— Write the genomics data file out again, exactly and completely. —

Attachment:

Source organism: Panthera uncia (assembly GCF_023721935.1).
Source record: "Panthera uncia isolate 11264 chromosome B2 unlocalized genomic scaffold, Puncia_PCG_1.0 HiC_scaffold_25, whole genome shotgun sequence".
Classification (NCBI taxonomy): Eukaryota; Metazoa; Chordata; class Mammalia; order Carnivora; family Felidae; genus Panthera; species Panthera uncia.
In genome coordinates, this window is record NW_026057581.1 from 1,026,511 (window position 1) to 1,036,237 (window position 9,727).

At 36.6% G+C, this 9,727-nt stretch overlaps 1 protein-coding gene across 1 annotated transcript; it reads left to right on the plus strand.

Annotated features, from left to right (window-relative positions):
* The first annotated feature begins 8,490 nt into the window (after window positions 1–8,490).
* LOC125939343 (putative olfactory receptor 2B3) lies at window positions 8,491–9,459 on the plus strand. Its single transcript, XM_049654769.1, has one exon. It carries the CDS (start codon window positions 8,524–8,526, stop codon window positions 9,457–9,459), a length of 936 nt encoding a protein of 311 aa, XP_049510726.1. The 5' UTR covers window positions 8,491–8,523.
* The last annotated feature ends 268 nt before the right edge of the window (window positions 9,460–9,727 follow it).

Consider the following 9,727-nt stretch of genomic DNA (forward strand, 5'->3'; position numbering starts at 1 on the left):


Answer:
Source organism: Panthera uncia (assembly GCF_023721935.1).
Source record: "Panthera uncia isolate 11264 chromosome B2 unlocalized genomic scaffold, Puncia_PCG_1.0 HiC_scaffold_25, whole genome shotgun sequence".
Classification (NCBI taxonomy): Eukaryota; Metazoa; Chordata; class Mammalia; order Carnivora; family Felidae; genus Panthera; species Panthera uncia.
In genome coordinates, this window is record NW_026057581.1 from 1,026,511 (window position 1) to 1,036,237 (window position 9,727).

At 36.6% G+C, this 9,727-nt stretch overlaps 1 protein-coding gene across 1 annotated transcript; it reads left to right on the plus strand.

Annotated features, from left to right (window-relative positions):
* The first annotated feature begins 8,490 nt into the window (after window positions 1–8,490).
* LOC125939343 (putative olfactory receptor 2B3) lies at window positions 8,491–9,459 on the plus strand. Its single transcript, XM_049654769.1, has one exon. It carries the CDS (start codon window positions 8,524–8,526, stop codon window positions 9,457–9,459), a length of 936 nt encoding a protein of 311 aa, XP_049510726.1. The 5' UTR covers window positions 8,491–8,523.
* The last annotated feature ends 268 nt before the right edge of the window (window positions 9,460–9,727 follow it).

Consider the following 9,727-nt stretch of genomic DNA (forward strand, 5'->3'; position numbering starts at 1 on the left):